What could the Champlain Towers condo collapse mean to SC CPAs?

The moral of the tragic Champlain Towers story is that CPAs who audit, advise, or participate in HOAs now have much to consider.

Thoughts about the Champlain Towers Tragedy

By Walda Wildman, CPA

In May, I presented a CPE class on Common Interest Realty Associations, the most common form of which is the Homeowners’ Association. When the 12-story Champlain Towers South condominium building collapsed in Florida a month later, I started mulling over some of what I had covered in the class.

I know some of you think the 1970s are ancient history, but until then, we had few HOAs. Second homes, beach condos and time shares didn’t have their growth spurts until the late 70s and 1980s. We didn’t get unique tax rules for HOAs until the Tax Reform Act of 1976.

Thinking about this history, the first thing I thought about was that the tragedy was a lesson in “useful lives”. In the early 80s when I was a staff accountant calculating depreciation, a 35 or 40 year useful life seemed like an eternity. Interestingly, at the same time I was working with seemingly whimsical 35 year useful lives, Champlain Towers was under construction. So was a beach condo I owned for a while and so were the dams in my current residential neighborhood.

Fast-forward roughly 35 years, and today, those useful lives don’t look so whimsical. Champlain Towers has collapsed, my former condo has numerous expensive replacement issues, and my neighborhood is in the midst of spending a small fortune to repair dams.

From there, my thoughts turned to HOA repair and replacement funding. The GASB Codification requires financial statement disclosures about how much repair and replacement reserve an HOA thinks it needs and about how it plans to fund the amount. Some states require sellers to disclose such information to potential buyers. (Who, after all, wants to buy into an HOA and get stuck with a big repair assessment?) But neither GAAP nor state laws require HOAs to save up what they say they are going to need.

As HOAs proliferated, we got tax and GAAP rules that treat them as what they are — extensions of the homeowners who participate in them. And like many homeowners who don’t save for repairs, many HOAs don’t save much for repairs, especially for big ticket repairs. After all, saving for the future means current cash out of owners’ pockets. Why take cash now when the association can levy a special assessment when the money is really needed?

  • When its building collapsed, the Champlain Towers South HOA was in the midst of collecting a $15 million special assessment to pay for major structural repairs noted in a 2018 engineer’s report. CNN reported on June 28 that individual owners were facing assessments ranging from $80K to $336K.(condo owners were facing assessment).
  • On July 4, Champlain Towers South’s twin, Champlain Towers North, was demolished out of concern it could collapse on its own.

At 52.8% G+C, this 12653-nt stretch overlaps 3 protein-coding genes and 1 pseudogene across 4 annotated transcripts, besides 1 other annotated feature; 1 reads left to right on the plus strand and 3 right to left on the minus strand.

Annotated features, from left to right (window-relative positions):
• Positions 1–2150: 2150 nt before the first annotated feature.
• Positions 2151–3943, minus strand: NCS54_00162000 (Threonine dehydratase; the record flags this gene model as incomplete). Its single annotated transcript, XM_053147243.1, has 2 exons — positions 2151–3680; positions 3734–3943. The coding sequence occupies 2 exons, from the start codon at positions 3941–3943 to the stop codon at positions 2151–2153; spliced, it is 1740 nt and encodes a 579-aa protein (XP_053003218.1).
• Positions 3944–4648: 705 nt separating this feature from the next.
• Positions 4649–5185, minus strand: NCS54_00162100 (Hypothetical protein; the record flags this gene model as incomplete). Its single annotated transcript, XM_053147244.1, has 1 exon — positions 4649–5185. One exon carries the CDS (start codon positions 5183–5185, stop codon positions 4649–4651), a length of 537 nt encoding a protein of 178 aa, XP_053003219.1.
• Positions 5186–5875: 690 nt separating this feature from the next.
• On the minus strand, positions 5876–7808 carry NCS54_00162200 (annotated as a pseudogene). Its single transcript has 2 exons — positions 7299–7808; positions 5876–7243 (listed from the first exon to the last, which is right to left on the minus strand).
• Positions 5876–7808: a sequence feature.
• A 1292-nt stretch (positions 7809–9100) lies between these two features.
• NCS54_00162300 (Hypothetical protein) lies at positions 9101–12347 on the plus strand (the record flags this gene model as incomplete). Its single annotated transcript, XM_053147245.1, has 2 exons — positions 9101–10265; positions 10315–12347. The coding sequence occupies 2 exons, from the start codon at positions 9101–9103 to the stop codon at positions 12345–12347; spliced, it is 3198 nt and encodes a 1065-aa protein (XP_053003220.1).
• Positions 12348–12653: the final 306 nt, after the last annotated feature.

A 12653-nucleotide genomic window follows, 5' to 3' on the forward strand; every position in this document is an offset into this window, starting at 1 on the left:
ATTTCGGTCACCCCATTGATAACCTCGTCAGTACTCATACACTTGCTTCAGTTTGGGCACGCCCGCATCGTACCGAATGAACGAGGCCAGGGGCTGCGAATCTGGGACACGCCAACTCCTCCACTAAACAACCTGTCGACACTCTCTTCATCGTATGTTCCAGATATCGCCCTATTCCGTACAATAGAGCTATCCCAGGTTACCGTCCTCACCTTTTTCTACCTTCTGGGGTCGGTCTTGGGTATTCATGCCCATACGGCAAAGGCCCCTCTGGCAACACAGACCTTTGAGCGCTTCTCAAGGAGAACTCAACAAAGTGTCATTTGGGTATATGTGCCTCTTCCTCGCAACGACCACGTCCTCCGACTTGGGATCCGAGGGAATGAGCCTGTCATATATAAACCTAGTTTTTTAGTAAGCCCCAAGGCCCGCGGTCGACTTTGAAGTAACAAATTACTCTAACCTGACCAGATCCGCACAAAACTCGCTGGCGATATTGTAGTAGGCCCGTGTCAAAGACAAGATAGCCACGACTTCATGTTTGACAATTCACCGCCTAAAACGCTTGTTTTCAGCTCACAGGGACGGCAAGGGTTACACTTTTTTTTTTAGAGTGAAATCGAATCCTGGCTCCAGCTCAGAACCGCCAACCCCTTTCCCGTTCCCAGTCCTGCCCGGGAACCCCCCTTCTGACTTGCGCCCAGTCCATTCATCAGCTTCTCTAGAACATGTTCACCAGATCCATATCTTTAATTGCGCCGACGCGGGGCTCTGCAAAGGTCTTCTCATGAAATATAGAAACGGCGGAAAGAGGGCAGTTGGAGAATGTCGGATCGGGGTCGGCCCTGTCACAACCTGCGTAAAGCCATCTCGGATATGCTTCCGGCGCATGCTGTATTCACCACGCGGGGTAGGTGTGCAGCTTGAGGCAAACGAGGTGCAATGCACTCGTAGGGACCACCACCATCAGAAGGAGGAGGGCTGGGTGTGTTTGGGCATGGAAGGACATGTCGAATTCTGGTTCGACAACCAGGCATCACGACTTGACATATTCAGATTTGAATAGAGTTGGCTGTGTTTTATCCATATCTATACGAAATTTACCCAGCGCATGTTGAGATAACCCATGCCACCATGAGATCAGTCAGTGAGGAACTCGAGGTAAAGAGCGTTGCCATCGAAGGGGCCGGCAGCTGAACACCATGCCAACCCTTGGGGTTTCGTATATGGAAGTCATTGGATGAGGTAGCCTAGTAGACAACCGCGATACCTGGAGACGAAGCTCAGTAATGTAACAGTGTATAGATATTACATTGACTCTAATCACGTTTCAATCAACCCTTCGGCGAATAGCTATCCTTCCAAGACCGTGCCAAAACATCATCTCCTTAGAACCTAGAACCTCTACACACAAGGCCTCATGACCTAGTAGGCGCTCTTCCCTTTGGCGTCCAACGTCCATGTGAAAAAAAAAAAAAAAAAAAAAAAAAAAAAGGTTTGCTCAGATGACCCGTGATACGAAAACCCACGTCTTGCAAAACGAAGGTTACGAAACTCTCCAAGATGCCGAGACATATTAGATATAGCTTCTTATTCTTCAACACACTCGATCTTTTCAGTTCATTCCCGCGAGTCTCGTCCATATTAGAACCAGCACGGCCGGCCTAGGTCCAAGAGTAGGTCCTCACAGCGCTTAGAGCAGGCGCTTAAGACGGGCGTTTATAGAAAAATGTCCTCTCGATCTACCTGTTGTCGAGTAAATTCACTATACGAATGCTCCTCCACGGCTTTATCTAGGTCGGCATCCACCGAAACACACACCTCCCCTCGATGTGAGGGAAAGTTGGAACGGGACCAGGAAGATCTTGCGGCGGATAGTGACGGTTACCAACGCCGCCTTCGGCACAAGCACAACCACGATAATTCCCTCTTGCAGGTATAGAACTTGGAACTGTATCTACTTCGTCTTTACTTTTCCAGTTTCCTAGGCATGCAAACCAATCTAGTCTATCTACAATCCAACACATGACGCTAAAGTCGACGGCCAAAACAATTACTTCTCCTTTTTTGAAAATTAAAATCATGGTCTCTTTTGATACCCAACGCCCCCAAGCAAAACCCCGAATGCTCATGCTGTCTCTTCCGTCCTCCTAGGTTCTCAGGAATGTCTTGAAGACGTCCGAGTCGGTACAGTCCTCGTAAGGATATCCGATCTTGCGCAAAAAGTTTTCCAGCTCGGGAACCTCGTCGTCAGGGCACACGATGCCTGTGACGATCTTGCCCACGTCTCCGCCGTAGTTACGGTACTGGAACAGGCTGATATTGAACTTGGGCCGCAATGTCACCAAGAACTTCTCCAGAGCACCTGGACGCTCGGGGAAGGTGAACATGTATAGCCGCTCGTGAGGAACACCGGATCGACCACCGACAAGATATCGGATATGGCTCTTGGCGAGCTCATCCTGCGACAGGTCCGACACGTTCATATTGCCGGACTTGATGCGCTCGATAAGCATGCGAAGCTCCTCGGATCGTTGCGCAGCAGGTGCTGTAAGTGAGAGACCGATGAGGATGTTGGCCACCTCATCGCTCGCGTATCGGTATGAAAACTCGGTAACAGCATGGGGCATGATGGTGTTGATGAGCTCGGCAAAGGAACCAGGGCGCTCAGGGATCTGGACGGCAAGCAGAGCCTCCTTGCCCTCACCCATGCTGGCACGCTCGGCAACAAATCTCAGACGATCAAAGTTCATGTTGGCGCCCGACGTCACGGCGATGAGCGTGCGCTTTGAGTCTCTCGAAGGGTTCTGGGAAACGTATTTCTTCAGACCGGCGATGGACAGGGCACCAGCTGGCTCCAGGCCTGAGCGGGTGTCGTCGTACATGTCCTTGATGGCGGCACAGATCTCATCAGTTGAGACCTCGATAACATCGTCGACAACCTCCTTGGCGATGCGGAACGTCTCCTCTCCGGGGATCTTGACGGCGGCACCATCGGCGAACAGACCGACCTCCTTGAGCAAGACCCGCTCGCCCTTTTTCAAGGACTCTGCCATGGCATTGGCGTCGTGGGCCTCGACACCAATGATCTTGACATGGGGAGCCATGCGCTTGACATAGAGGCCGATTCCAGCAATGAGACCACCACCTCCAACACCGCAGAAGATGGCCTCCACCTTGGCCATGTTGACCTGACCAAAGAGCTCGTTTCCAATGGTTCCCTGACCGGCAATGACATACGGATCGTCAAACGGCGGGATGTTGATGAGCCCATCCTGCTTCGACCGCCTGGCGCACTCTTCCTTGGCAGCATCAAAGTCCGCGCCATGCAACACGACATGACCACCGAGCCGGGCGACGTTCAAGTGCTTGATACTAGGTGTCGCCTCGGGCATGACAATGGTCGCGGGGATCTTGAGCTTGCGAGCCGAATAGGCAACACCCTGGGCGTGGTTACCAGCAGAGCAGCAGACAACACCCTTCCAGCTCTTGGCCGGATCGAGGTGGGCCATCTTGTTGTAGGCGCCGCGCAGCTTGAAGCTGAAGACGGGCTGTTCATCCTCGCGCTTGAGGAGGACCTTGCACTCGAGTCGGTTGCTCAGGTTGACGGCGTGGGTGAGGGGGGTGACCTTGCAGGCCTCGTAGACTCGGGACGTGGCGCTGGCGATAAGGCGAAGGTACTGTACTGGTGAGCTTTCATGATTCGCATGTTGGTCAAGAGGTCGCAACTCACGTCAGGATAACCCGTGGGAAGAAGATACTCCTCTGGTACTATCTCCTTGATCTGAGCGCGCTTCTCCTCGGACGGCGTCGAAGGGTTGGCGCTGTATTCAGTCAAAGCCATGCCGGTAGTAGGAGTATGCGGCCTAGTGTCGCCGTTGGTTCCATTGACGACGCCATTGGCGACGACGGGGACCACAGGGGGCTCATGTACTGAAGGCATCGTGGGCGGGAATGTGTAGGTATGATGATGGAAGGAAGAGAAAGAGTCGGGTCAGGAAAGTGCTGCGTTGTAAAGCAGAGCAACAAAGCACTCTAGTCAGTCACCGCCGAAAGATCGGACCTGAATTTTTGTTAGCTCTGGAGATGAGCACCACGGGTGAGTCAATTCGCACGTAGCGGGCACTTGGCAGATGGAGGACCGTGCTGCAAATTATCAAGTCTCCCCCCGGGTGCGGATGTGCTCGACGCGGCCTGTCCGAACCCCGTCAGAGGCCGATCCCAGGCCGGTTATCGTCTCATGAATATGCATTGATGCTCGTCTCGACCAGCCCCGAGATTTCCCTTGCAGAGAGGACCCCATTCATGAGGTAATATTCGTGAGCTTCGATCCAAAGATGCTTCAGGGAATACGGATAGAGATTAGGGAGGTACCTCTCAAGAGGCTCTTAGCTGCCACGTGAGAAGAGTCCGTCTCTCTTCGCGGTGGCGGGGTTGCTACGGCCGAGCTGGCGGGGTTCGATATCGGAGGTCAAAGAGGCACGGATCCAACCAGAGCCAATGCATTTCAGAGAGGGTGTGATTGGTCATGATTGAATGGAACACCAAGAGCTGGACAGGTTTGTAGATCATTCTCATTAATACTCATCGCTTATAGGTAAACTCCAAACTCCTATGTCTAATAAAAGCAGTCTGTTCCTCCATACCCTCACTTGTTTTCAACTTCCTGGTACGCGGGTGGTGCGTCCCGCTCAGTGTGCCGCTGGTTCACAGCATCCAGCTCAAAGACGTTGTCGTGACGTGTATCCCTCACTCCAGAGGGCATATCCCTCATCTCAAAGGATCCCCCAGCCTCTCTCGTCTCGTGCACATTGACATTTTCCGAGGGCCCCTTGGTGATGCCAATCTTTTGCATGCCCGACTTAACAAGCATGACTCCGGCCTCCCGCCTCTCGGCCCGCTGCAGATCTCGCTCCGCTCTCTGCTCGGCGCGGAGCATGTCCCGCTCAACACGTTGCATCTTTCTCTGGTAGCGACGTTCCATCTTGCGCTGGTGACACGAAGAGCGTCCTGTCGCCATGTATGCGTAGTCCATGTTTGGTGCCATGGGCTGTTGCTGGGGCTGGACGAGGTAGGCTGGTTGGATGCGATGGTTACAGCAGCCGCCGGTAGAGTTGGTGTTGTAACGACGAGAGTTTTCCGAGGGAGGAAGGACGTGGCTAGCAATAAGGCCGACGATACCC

• On July 6, a Florida judge appointed a receiver to handle the HOA’s financial affairs. (abajournal.com- receiver appointed)

The moral of the tragic Champlain Towers story is that those CPAs who audit, advise, or participate in HOAs should consider whether the applicable HOAs have a good handle on the state of their physical plants and whether they have sufficient cash on hand to undertake timely repair and replacement work. You don’t want to be the CPA who is the last one standing with deep pockets if, God forbid, there is another Champlain Towers-like catastrophe.

Fortunately, large scale failures like the one in Florida are rare, but even smaller HOAs should take heed. Buildings and equipment need constant maintenance. Small problems left untended become big ones. Useful lives of 35 to 40 may seem far in the future but they might be right on the money. I recently noticed, for example, a beach front condo complex replacing its 45 year old stucco façade and wondered if the HOA had planned for that. Most of us will never encounter a $15 million special assessment, but $150,000 can be just as material in the right context. Individual homeowners are well within their rights to ignore saving for home repairs and HOAs have no obligation to save, but given how common HOAs are, you have to wonder if CPAs could be left holding their empty coffers?


  • There are 6,945 HOAs in South Carolina.
  • Roughly 1.33 million people live in HOA communities.
  • Each HOA has an average of 192 residents.
  • 25.9% of the state’s population lives in HOA communities.
  • 36.8% of homeowners are part of HOAs.
  • An estimated 511,351 homes are part of HOA communities.
  • Homeownership statewide is 70.3%.


LIAA45 – Wagons HOA! A Roadmap for CIRAs (vimeo.com)

Walda C. Wildman, CPA, has been a SCACPA Member since 1984 and is a Member of the South Carolina Board of Accountancy, representing the 2nd Congressional District.